We wrote a whole post about boosting customer advocacy. Check it out here.
Cons of Loyalty Programs
1. Distinguishing between loyal customers and frequent shoppers
Loyalty is the tendency of some consumers to continue buying the same brand of goods rather than competing brands. You might be mistakenly assuming that a frequent customer is a loyal one. It is not always the case. He might be buying from your company just because it is convenient for him or because he likes the benefits of the loyalty program you offer (even though he does not really care about the brand).
To make a frequent buyer become a loyal customer or to differentiate between frequent buyers and loyal customers, you should:
- Implement advocate marketing tactics.
- Reward customers for referring friends, writing reviews, and other “loyal” behaviour (not just for their frequent purchases).
2. Breaking even
Having a good loyalty program will cost you money and time. Beyond the actual cost of the rewards, you will have to track the cost and time dedicated to running the program. Compared to the benefits you get from your loyalty program, like returning customers, lower acquisition costs, higher CLV or free referrals, you might be breaking even, making profit or losing money.
There is no warranty that your loyalty program will be profitable. It depends on the rules and settings of your loyalty program. You might be giving away too much, by giving discounts or rewards to people that would have been buying your product anyways or by giving rewards they do not really want. You have to be prepared for a possibility of fraud. Check out our article about how to prevent fraud in loyalty programs.
There are plenty of cases of businesses failing to conduct research properly before implementing their customer loyalty program, and putting themselves in financial trouble as a result. You have to plan the strategy ahead, measure and optimize the program to make sure it is breaking even. If your discounts are well-chosen and personalized and your program is effective at increasing repeat purchases and average order value, you should be able to recoup any losses.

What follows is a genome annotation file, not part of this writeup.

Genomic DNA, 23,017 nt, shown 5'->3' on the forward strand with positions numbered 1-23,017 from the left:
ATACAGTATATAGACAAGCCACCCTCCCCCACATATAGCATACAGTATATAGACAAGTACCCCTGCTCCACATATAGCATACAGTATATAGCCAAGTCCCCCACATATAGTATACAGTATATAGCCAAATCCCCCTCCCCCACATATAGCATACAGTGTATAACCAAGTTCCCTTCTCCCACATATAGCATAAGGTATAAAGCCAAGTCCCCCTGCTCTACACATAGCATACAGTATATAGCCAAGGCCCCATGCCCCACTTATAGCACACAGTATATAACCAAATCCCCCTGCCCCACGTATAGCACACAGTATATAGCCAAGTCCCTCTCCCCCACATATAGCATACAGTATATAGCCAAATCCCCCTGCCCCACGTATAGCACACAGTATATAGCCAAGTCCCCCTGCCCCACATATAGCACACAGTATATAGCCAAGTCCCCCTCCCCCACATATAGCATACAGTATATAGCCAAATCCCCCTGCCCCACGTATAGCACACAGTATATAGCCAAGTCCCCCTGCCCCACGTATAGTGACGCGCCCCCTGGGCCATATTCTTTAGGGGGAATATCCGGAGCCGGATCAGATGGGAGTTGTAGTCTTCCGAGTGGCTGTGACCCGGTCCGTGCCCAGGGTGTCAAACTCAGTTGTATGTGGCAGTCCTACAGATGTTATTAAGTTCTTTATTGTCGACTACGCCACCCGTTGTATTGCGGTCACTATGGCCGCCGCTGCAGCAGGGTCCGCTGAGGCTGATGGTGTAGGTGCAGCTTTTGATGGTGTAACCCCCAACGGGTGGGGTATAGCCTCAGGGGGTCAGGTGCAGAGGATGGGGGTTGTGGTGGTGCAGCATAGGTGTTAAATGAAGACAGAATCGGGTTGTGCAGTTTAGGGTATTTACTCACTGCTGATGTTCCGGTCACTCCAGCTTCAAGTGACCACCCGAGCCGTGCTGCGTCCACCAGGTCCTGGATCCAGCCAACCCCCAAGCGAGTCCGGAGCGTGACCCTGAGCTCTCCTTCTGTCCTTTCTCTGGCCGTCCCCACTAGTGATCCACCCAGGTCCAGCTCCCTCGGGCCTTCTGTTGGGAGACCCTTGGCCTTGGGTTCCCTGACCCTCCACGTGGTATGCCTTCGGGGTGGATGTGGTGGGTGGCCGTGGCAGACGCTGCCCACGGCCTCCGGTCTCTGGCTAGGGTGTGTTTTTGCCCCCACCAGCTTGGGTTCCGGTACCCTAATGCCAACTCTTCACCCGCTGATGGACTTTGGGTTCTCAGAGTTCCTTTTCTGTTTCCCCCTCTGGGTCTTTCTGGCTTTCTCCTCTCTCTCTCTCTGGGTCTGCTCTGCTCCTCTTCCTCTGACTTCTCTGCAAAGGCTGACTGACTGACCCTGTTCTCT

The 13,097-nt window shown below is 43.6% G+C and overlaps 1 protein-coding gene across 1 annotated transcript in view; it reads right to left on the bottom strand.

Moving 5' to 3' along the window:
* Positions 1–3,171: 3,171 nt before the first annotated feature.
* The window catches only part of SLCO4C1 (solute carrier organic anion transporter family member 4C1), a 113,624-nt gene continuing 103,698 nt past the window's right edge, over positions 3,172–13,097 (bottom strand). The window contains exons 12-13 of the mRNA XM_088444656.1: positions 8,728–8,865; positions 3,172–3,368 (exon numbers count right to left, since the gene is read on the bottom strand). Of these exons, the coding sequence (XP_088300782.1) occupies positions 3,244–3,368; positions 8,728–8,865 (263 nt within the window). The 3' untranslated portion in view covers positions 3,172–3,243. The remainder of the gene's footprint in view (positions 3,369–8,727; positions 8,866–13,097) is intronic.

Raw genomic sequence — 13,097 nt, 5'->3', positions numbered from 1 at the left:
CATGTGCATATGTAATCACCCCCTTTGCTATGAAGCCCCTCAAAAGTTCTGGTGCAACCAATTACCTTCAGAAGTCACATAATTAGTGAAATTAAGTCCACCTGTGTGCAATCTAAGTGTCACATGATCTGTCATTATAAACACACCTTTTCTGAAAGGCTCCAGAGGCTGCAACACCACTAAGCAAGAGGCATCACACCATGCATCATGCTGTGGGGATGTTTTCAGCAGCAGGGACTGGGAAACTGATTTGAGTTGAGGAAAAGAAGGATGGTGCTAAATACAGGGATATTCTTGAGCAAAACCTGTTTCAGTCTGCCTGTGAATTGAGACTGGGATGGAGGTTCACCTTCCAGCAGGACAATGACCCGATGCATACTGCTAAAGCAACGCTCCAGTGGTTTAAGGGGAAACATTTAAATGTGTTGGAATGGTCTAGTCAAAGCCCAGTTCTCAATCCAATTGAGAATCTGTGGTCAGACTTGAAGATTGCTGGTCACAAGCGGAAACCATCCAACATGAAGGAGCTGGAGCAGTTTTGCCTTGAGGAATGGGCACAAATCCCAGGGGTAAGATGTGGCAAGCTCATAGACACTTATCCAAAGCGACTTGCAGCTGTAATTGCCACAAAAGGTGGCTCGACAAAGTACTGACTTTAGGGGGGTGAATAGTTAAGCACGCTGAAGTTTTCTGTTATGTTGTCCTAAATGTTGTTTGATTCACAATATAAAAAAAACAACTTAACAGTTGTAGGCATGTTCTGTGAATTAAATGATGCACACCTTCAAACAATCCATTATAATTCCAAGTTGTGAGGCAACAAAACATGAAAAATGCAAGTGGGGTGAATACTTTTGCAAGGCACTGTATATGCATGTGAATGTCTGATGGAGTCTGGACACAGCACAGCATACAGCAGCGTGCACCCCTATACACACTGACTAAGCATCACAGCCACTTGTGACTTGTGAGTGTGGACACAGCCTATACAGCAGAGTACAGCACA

3. Market Saturation
As there are so many loyalty programs out there that your loyalty program might be lost in the crowd. To create a competitive advantage, you need a really well-designed one. You do not need a “unique” loyalty program, you need one designed for your audience. Using the right rewards, rewarding custom events and personalizing the experience should make your program stand out.
4. Limitations of loyalty data
As loyalty data does not look at the purchases from other brands and stores, it provides a limited picture of consumers’ overall purchase behavior. However, it’s possible to address this point on the list of the pros and cons of loyalty programs by incentivizing customers to share their other purchase data by rewarding them for submitting this information to you. It will not be a full and objective, statistical data. The only data you will ever really know is the customer behaviour in your store.
5. Managing the loyalty program
Managing and optimizing your loyalty program might take a lot of time, stress and developer resources. You should have at least one person dedicated to monitoring your loyalty program and decision making, to make sure that your program brings you the desired results. The amount of work depends on your promotion engine. If it is easy-to-use, flexible and has an extensive tracking system, it might be possible to manage it almost completely without the need for developers. If it is not so flexible or it is your own solution, you have to have some developer capacity to make adjustments.
6. What if you decide to end the loyalty program?
You may negatively impact or anger your most valued customers if you need to end the program. By closing your loyalty program, you could be sending the wrong message to those who’ve truly been loyal to your brand. This may cause your customers to go to your competitors. If you haven’t developed a loyalty program exit strategy from the start, phasing it out slowly is one strategy that can help.
There is no doubt that the benefits of loyalty programs outweigh the disadvantages. Most of the disadvantages can be prevented, if you carefully and strategically launch a loyalty program in the market. You need to know your target audience, their preferences, preferred rewards, channels for communication. You need to make the program easy to understand and to participate in and communicate to your audience about its existence. The most important is to be able to test, iterate and optimize the program so tracking and reporting as well as flexibility of your loyalty program engine plays an important role.
Voucherify can help you to launch loyalty programs in a couple of clicks, with minimum effort of integration with your current software solutions. Our loyalty program enables you to segment your customers, create personalized rewards, tiers and earning rules for each segment and distribute them via channels of your choice. We provide an easy-to-use interface for both marketers (to set up and track the program) and customers (to see their progress and available rewards). We let you customize your branding, tracked events and customer metadata.
Are you ready to design a jaw-dropping loyalty program?